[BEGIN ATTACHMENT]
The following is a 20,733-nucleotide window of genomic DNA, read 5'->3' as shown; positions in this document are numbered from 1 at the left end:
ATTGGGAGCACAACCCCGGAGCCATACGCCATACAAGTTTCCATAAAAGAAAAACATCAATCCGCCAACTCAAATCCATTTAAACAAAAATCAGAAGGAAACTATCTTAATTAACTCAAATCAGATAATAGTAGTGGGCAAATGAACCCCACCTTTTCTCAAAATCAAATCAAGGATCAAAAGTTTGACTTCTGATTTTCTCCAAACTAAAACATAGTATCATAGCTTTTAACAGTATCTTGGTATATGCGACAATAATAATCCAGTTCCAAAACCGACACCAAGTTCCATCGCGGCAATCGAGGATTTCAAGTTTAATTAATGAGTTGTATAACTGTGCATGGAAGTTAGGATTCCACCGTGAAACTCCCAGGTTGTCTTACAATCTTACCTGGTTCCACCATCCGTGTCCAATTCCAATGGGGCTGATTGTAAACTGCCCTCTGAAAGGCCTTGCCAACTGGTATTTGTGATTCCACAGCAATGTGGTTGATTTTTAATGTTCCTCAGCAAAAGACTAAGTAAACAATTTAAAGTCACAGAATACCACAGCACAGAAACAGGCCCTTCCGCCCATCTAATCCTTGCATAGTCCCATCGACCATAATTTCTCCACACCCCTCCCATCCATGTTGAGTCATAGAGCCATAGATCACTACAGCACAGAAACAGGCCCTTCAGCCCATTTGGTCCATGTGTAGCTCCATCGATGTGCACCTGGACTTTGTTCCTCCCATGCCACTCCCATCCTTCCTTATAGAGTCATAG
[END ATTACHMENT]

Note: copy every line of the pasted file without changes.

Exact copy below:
The following is a 20,733-nucleotide window of genomic DNA, read 5'->3' as shown; positions in this document are numbered from 1 at the left end:
ATTGGGAGCACAACCCCGGAGCCATACGCCATACAAGTTTCCATAAAAGAAAAACATCAATCCGCCAACTCAAATCCATTTAAACAAAAATCAGAAGGAAACTATCTTAATTAACTCAAATCAGATAATAGTAGTGGGCAAATGAACCCCACCTTTTCTCAAAATCAAATCAAGGATCAAAAGTTTGACTTCTGATTTTCTCCAAACTAAAACATAGTATCATAGCTTTTAACAGTATCTTGGTATATGCGACAATAATAATCCAGTTCCAAAACCGACACCAAGTTCCATCGCGGCAATCGAGGATTTCAAGTTTAATTAATGAGTTGTATAACTGTGCATGGAAGTTAGGATTCCACCGTGAAACTCCCAGGTTGTCTTACAATCTTACCTGGTTCCACCATCCGTGTCCAATTCCAATGGGGCTGATTGTAAACTGCCCTCTGAAAGGCCTTGCCAACTGGTATTTGTGATTCCACAGCAATGTGGTTGATTTTTAATGTTCCTCAGCAAAAGACTAAGTAAACAATTTAAAGTCACAGAATACCACAGCACAGAAACAGGCCCTTCCGCCCATCTAATCCTTGCATAGTCCCATCGACCATAATTTCTCCACACCCCTCCCATCCATGTTGAGTCATAGAGCCATAGATCACTACAGCACAGAAACAGGCCCTTCAGCCCATTTGGTCCATGTGTAGCTCCATCGATGTGCACCTGGACTTTGTTCCTCCCATGCCACTCCCATCCTTCCTTATAGAGTCATAG